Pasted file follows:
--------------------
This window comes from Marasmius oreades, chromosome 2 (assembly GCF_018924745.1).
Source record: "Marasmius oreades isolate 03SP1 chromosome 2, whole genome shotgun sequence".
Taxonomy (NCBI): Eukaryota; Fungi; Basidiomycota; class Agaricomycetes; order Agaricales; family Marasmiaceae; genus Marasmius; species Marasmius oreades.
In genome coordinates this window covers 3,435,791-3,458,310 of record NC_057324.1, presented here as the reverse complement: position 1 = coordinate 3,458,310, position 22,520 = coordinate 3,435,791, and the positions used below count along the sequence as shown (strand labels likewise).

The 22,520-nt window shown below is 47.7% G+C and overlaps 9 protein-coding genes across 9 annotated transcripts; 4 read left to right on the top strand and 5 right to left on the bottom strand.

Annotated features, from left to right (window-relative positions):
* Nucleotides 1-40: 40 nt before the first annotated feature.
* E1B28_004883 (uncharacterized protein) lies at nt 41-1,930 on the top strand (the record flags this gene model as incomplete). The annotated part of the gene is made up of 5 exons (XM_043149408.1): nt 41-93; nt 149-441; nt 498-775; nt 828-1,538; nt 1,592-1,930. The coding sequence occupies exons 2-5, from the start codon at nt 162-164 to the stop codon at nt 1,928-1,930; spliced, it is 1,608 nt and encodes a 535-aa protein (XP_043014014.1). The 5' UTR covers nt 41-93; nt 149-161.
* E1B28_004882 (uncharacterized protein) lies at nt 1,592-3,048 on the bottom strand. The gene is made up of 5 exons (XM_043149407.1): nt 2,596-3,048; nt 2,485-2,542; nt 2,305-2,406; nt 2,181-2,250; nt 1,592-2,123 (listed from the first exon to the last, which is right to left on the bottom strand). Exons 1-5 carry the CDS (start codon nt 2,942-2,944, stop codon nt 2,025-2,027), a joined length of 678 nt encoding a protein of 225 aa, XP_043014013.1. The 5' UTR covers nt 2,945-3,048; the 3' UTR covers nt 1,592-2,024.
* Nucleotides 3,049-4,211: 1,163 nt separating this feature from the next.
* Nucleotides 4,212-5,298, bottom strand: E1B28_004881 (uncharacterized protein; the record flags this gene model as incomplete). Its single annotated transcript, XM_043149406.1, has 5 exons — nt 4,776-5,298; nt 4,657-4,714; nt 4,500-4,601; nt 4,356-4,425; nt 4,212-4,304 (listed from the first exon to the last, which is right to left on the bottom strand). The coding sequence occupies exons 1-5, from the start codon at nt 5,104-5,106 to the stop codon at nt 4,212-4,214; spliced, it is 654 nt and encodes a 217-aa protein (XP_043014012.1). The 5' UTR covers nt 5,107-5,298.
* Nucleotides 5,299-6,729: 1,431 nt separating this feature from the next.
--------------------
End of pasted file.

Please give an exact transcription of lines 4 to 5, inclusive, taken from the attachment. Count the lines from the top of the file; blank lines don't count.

In genome coordinates this window covers 3,435,791-3,458,310 of record NC_057324.1, presented here as the reverse complement: position 1 = coordinate 3,458,310, position 22,520 = coordinate 3,435,791, and the positions used below count along the sequence as shown (strand labels likewise).

The 22,520-nt window shown below is 47.7% G+C and overlaps 9 protein-coding genes across 9 annotated transcripts; 4 read left to right on the top strand and 5 right to left on the bottom strand.